Skip to main content

You are here

Facebook icon
Pinterest icon
Twitter icon

Entwisle, Tim

Job title: 

Director Conservation, Living Collections and Estates

Conservation, Living Collections and Estates
Joined Kew: 

April 2011

Qualifications and appointments: 
  • BSc (Hons), Univ. Melbourne (Australia)
  • PhD, La Trobe University (Australia)
  • Fellow, Australian Institute of Landscape Design and Management
  • Adjunct Professor, School of Biological Sciences, University of Sydney

Freshwater algal systematics, biogeography and ecology; botanical phenology and seasonality; science communication

Heading the Conservation, Living Collections and Estates Directorate, with responsibility for research and scientific policy in Seed Conservation (Millennium Seed Bank Partnership), Conventions and Conservation (including UK Overseas Territories, Conventions and Policy), horticultural propagation and conservation, and in situ restoration at Kew Gardens and Wakehurst Place. My personal research and science extension falls into three areas:

The variety, origins and conservation of freshwater and terrestrial algae

My personal research programme is primarily concerned with the systematic of freshwater algae, particularly red algae (Rhodophyta). The programme includes the discovery, classification and description of new species of algae, an assessment of their conservation status, and investigations into their phylogeny and biogeography. The key elements over the next few years will be:

  • Distribution and origins of exemplar groups such as the red algae and perhaps some green macro-algae or blue-green bacteria; date phylogenies. Continuation of existing research.
  • Collecting types of freshwater red algae from Europe (primarily UK, France & Portugal) for DNA sequencing to help resolve major taxonomic impediments worldwide
  • Collect in Madagascar and Africa (and further in Europe) for types and endemic species to resolve relationships and distributions of freshwater red algae around the world ('mid-deep' phylogeny), to: resolve conservation importance of particular species and regions; better understand the diversity of life through algal groups; and contribute to mapping floras of Madagascar and elsewhere.
  • Novel taxa and taxonomic resolution projects in Australia and other Southern Hemisphere regions.
  • Possible research on the conservation of the 'forgotten flora' (cryptogams, algae, fungi), and/or aquatic flora, in Europe, including spore banking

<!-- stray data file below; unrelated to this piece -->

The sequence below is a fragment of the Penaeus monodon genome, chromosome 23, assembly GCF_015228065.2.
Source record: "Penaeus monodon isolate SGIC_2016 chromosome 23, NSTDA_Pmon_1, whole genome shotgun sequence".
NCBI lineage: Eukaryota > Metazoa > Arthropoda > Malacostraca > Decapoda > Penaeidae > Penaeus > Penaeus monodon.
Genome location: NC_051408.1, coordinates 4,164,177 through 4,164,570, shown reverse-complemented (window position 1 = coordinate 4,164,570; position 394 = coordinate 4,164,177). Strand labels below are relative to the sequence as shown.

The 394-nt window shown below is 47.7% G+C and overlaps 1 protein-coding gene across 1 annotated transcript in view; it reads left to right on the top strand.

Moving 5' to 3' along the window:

Pulse of the Planet: seasons and seasonality of plants

Research project to be initiated, including: visitor engagement and research (which species trigger response to seasonal change and what triggers them); historical and contemporary social research on seasons; link with phenology projects at Kew, Edinburgh and mainland Europe; consideration of ‘phenocams’ at Kew and Wakehurst Place for research and public engagement in environmental change issues; possible meadow and/or glasshouse experiments at Wakehurst Place; scientific testing of cyclic patterns reported (e.g. moon effect on germination); testing the ‘species tolerance envelope’ for key species in gardens across environmental gradients in Europe (not just tolerance but robustness, e.g. ability to outcompete weeds and pests, and flowering peaks and duration, not just first flowering, which may be due to changes in population size. I will also continue work on my book ‘In Due Season’ researching information on ‘classical’ seasonal change to compare with Australia and other regions with different seasonal changes.

Science promotion

Promoting plants, science and gardening through blogging (, Twitter (@TimEntwisle), and radio, print & TV opportunities as they arise.


At this stage my research is not aligned with existing projects or science teams at Royal Botanic Garden Kew, but I will make these connections following the 2011 Science Review. My focus on algae creates a potentially strong connection with the Natural History Museum and I am in the formative stages of a research relationship with Durham University.

Selected publications: 

Entwisle, T.J., Vis, M.L., Chaisson, W., Necchi O. Jr & Sherwood, A. (2009). Systematics of the Batrachospermales (Rhodophyta) – a synthesis. Journal of Phycology 45: 704–715.

Sherwood, A.R., Vis, M.L., Entwisle, T.J., Necchi, O. Jr. & Presting, G.G. (2008) Contrasting intra versus interspecies DNA sequence variation for representatives of the Batrachospermales (Rhodophyta): insights from a DNA barcoding approach. Phycological Research 56: 269–279.

Entwisle, T.J., Skinner, S., Lewis, S.H. & Foard, H.J. (2007). Algae of Australia: Batrachospermales, Thoreales, Oedogoniales and Zygnemaceae. (ABRS: Canberra; CSIRO Publishing: Melbourne.)

Entwisle, T.J. (2007). Biogeography of freshwater macroalgae. Algae of Australia: Introduction 566-579.

Entwisle, T.J. (2007). Glaucocystophyta and Xanthophyceae. Algae of Australia: Introduction 207-208, 255-256.